Nation catches the fever
Gauteng was high with World Cup fever this weekend as carnivals swelled Sandton and Soweto streets.
As 32 autographed Goodwill Balls that had been taken across the world ended their tour at Mushroom Park on Saturday.
The South African Goodwill Ball had been on a whirlwind tour of the country since the end of January, spreading football fever and tickets across the nation.
To welcome the world to South Africa and to celebrate the return of the giant goodwill balls, a street parade took over the streets of Sandton with more than 600 dazzling performers spreading football fever.
Zulu dancers, drum majorettes and stilt walkers were among the performers.
Deputy Minister of Sport and Recreation, Gert Oosthuizen said: "Thank you to the epic Goodwill Ball Road Show, you have taken it to every corner of the country and helped ignite passion and excitement among football fans."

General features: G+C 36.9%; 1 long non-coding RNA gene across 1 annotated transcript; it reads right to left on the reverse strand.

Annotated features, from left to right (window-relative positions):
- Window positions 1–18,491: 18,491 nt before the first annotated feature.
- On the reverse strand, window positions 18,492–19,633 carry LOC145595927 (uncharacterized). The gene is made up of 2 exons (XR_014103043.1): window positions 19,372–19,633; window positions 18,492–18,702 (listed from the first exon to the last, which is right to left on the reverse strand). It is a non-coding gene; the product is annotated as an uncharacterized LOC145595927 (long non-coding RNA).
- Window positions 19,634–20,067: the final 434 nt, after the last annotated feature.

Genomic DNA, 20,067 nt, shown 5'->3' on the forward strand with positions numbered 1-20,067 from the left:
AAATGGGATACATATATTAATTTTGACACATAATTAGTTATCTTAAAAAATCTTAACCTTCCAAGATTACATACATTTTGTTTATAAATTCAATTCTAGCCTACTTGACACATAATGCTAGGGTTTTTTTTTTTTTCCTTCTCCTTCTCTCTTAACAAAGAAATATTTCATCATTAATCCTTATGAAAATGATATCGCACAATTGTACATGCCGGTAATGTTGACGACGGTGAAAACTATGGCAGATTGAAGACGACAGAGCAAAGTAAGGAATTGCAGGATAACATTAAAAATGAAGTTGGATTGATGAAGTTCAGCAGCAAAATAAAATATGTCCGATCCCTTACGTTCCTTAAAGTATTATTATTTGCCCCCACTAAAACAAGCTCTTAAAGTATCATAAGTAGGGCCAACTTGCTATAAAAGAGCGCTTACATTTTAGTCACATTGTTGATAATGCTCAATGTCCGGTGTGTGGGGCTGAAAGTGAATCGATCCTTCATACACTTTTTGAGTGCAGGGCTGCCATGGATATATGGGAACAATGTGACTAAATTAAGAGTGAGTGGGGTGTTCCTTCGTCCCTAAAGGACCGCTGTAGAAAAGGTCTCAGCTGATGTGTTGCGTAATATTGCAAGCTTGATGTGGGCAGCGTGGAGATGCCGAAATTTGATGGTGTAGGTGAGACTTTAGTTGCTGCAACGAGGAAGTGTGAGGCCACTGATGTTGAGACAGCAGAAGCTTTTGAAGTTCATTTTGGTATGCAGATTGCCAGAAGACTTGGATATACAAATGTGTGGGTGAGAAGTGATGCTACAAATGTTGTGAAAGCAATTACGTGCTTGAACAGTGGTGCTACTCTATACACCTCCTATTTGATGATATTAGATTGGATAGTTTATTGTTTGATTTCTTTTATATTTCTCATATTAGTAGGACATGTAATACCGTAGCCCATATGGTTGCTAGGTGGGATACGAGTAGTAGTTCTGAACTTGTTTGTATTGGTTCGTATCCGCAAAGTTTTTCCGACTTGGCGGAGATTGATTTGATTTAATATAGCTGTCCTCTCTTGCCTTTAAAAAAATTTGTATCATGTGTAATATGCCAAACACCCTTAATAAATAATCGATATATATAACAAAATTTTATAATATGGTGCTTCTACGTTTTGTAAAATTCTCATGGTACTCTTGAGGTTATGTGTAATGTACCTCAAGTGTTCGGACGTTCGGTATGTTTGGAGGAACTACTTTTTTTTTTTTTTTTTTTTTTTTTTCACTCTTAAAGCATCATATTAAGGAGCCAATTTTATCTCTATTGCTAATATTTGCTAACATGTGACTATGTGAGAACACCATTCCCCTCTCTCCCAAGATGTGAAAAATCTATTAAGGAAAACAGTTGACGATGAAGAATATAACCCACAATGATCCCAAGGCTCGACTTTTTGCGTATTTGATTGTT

After the procession, people were entertained by award-winning artists Lira and Watershed. The Bafana Bafana game against Denmark was broadcast on open air screens at the park.
In Soweto, the Pale-Ya-Rona Carnival, which was held over three days, kick-started at an official opening at Mofolo Park and was followed by the 6km street parade through the streets of Mofolo, Orlando West and Dube on the second day.
Yesterday patrons were treated to a concert featuring top South African artists including Selaelo Selota, Thandiswa Mazwai, Pro Kid and Jonas Gwangwa.
There was a troupe made up of giant puppets including 320 wheelchair basketball players, 320 soccer legends and local players, 320 diski dancers, 32 ball jugglers, 320 Golden oldies and 32 stilt walkers as part of the 2010 Fifa World Cup festivity (the 32 being the number of countries represented in the World Cup).
Participants wore the colours of the 32 contesting countries and local soccer teams.
Gauteng MEC for Sport, Arts, Culture and Recreation, Nelisiwe Moerane said: "Since the beginning of the spectacle over the years, the Gauteng Carnival has been able to attract international interest."